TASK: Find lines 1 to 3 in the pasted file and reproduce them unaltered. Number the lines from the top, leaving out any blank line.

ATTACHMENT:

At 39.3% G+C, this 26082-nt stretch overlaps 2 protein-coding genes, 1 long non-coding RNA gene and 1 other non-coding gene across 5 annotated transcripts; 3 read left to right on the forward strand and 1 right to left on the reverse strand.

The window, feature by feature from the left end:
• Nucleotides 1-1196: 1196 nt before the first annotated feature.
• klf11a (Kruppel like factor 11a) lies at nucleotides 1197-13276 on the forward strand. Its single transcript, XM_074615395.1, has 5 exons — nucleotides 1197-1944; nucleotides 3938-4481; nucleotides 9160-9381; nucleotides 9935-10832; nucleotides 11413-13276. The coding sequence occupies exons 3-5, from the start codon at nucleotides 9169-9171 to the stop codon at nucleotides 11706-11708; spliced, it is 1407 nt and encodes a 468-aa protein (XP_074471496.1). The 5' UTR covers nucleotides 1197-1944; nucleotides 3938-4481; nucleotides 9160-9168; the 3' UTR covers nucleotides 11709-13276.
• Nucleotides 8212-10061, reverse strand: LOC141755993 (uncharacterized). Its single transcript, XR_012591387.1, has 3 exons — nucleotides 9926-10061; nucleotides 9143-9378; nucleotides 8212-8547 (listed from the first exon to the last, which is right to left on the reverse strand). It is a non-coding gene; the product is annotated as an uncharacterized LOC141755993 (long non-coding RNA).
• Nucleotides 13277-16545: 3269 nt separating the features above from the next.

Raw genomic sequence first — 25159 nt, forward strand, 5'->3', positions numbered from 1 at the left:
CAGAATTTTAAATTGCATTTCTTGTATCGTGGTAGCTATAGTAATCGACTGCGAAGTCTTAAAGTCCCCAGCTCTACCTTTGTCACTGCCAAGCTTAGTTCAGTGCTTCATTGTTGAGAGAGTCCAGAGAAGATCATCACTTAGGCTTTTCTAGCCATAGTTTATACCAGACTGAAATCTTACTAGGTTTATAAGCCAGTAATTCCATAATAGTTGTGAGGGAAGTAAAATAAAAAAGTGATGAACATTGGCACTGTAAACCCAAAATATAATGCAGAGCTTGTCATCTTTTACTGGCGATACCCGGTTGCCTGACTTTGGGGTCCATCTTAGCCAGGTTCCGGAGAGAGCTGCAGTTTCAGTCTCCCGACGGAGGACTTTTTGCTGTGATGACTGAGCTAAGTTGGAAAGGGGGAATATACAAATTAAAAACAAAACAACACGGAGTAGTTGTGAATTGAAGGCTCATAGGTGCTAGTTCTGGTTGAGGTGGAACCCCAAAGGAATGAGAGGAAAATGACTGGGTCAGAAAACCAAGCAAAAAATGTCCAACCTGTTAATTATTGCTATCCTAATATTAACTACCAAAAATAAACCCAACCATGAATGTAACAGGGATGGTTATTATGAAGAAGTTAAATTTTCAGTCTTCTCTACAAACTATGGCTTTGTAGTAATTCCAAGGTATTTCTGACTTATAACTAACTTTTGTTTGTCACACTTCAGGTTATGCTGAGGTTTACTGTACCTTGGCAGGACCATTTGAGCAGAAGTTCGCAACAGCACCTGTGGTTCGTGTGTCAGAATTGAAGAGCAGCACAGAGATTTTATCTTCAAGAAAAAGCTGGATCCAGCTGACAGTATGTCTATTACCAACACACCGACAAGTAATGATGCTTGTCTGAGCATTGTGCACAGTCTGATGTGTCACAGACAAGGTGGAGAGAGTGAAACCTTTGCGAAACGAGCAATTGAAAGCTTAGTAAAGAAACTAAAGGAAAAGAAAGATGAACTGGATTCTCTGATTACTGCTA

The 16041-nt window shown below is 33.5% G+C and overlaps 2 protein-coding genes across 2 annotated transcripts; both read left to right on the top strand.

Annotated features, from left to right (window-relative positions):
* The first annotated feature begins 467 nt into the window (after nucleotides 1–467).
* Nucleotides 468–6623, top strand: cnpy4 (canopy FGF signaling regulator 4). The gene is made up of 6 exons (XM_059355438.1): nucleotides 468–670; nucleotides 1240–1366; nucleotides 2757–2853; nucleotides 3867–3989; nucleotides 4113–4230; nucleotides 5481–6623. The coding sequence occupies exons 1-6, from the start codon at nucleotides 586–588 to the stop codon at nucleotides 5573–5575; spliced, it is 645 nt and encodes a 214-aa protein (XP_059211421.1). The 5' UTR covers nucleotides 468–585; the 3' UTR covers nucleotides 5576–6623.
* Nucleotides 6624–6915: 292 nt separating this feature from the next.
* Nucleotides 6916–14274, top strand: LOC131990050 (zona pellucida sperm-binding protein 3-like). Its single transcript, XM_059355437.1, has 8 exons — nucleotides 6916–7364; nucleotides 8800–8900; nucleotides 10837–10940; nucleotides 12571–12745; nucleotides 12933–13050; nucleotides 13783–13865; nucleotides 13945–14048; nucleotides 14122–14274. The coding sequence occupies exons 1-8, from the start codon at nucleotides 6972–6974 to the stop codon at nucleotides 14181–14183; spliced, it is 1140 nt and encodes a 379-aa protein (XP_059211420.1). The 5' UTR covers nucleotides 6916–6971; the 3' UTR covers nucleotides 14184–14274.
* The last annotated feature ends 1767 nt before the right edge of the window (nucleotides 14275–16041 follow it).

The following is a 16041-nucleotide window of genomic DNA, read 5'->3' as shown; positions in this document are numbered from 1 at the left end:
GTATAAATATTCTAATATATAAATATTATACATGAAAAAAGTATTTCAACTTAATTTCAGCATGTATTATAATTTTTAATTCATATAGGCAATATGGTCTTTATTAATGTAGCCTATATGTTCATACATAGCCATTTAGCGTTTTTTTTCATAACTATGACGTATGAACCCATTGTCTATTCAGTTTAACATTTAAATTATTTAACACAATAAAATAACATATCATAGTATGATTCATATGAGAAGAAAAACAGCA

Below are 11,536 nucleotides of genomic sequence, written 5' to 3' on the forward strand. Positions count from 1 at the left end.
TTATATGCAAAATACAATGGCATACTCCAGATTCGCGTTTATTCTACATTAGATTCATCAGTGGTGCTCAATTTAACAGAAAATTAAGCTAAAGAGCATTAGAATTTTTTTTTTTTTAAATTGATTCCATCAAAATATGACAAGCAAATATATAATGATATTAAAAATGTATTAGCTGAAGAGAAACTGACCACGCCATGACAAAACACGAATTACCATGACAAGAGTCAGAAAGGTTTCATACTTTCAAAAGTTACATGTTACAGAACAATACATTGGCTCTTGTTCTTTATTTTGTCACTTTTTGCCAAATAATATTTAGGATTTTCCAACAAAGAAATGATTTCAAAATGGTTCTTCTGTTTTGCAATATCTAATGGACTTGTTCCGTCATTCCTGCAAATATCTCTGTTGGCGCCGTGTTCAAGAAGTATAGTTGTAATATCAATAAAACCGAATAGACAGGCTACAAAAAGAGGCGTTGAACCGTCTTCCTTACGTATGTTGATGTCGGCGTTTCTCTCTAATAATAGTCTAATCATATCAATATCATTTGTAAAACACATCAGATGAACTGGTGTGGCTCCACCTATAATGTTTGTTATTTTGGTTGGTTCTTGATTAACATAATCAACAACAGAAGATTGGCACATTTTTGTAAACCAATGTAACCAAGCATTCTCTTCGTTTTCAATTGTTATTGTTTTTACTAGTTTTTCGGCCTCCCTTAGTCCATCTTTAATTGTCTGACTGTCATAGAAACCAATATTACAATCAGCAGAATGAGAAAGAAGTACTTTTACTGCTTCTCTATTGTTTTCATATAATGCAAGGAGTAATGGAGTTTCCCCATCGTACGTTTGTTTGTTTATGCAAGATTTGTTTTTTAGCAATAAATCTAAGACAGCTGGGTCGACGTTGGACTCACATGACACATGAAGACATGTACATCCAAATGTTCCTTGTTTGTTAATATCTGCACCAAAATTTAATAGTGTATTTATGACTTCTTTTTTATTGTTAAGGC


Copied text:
At 39.3% G+C, this 26082-nt stretch overlaps 2 protein-coding genes, 1 long non-coding RNA gene and 1 other non-coding gene across 5 annotated transcripts; 3 read left to right on the forward strand and 1 right to left on the reverse strand.

The window, feature by feature from the left end:
• Nucleotides 1-1196: 1196 nt before the first annotated feature.